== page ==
On 2 October a year ago, India moved to allay any international scepticism about its commitment to combating climate change by announcing its Intended Nationally Determined Contributions (INDCs). India is to reduce the emissions intensity of its gross domestic product by 33-35% by 2030 from 2005 levels, it said in an announcement. Now, by agreeing to ratify the Paris Agreement—which aims to contain the increase in earth’s temperature to 2 degrees Celsius, and if possible 1.5 degrees Celsius, above pre-industrial levels—on the same day this year, India will move further along this path. It’s a hurried move—but because of diplomatic compulsions, New Delhi has chosen to couch pragmatism in the symbolism of Gandhi’s birth anniversary.
The Paris agreement—which materialized at the 21st Conference of Parties of the United Nations Framework Convention on Climate Change—requires 55 countries accounting for at least 55% of global greenhouse gas emissions to ratify it in order for it to come into force. New Delhi had gone slow so far—but with the threshold likely to be reached without it in October, and the possibility thereafter of being cast in an obstructionist role diplomatically, it has understandably changed track.
But India still has good reason to be wary at the negotiating table because of three reasons. First, too much focus on incremental pollution by developing countries shifts the public attention away from the historical damage done by the developed countries during their years of rapid economic growth. Second, the per capita carbon footprint of India is still very low by global standards. Third, India needs coal as part of its energy mix right now, until new technologies emerge.
By retaining the “common but differentiated responsibilities” clause in the Paris Agreement, the world has acknowledged Indian concerns. However, as Shyam Saran, India’s former foreign secretary and the prime minister’s special envoy for climate change from 2007-10, points out in an article in The Indian Express last year, doing away with the distinction between developing and developed nations dilutes the differentiation principle—which puts the onus on developed countries to take greater responsibility for reducing emissions. Undue pressure is already being exerted on India as one of the largest polluters of the world. Though third in terms of total emissions, it ranks 140th globally in terms of per capita emissions.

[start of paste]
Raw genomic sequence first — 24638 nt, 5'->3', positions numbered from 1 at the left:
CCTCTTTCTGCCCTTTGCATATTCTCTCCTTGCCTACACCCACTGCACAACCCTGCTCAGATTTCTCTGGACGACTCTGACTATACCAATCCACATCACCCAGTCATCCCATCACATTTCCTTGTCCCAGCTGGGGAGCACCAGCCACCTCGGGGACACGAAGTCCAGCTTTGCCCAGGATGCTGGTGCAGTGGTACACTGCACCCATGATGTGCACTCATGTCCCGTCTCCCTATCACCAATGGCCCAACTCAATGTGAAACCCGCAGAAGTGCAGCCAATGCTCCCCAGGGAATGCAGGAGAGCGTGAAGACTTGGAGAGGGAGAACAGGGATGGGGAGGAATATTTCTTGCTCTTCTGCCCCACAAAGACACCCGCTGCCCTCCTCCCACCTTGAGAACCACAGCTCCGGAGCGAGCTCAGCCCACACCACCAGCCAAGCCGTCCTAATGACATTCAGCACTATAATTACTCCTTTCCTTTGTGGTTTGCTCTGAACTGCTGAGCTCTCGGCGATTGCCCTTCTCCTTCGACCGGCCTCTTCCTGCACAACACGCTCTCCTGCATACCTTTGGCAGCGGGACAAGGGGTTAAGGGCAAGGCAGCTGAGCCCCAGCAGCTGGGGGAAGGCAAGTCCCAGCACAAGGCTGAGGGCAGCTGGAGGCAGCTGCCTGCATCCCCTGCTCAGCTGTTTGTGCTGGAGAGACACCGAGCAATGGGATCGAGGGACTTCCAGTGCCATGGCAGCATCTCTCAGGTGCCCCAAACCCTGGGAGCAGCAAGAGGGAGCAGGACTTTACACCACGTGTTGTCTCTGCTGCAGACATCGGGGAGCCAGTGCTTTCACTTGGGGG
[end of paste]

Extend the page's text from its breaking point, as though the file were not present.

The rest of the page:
However, with its large coastline susceptible to rising sea levels and a population suffering from the visible consequences of climate change, such as heat waves, pollution and failed monsoons, the country couldn’t have argued for its rights to development beyond a point. It therefore made a calculated choice considering its long-term costs. It embraced the cause of climate change but with a caveat—the availability of global finance and performance of other nations. The cabinet decision, which came on Wednesday, implicitly emphasizes that the onus is on developed nations to fund and transfer technology to developing nations, besides making efforts to meet their domestic commitments.
India’s strategy for combating climate change and achieving INDC targets is a multi-pronged one.
It aims at modifying the energy mix to a more sustainable, efficient and renewable one. Its ambitious solar plan—to expand solar capacity to 100 GW by 2022 from 8 GW in 2016, which incurred the ire of the US and eventually the World Trade Organization due to the priority it gave to domestic producers, is expected to make up almost 48% of the renewable energy capacity. The International Solar Alliance and the recently unveiled plan to subsidize domestic manufacturers will help but can only be sustained by a higher inflow of funds for solar projects.
The rest of the renewable energy capacity would be developed through a mixture of wind power, hydropower, biomass, waste to energy and nuclear power. Nuclear energy will form less than 4% of these clean energy commitments. Though it is unlikely that India’s non-membership of the Nuclear Suppliers Group will significantly affect its plans, the membership could have enhanced it.
A significant challenge to these plans remains, as pointed out by India’s chief economic adviser, Arvind Subramanian, last year, the fall in oil prices, which increases the opportunity cost of expansion of alternative energy sources. The country has dealt with the problem by imposing taxes on petroleum products. As opposed to the cap and trade system proposed by countries such as China, India uses Piguovian taxes as the alternative market approach to limiting emissions. But the issue of renewable energy being less competitive still persists.
Besides dealing with the problem at source, the country is also making efforts to bring down current greenhouse gas levels through the development of carbon sinks. However, this might prove to be a difficult task considering the land-scarcity problem. The Fourteenth Finance Commission made forest cover one of the criteria for devolution of funds from the Centre to incentivize states to engage in afforestation activities. It is estimated that around $6.9 billion will be transferred to states.
A 33-35% reduction in emission targets is not an unattainable one, if all these efforts come through. But that would require persistent efforts from both the global community and the Indian government. A clear vision of what the alternative would mean for the country and the world at large should help in sustaining these efforts.
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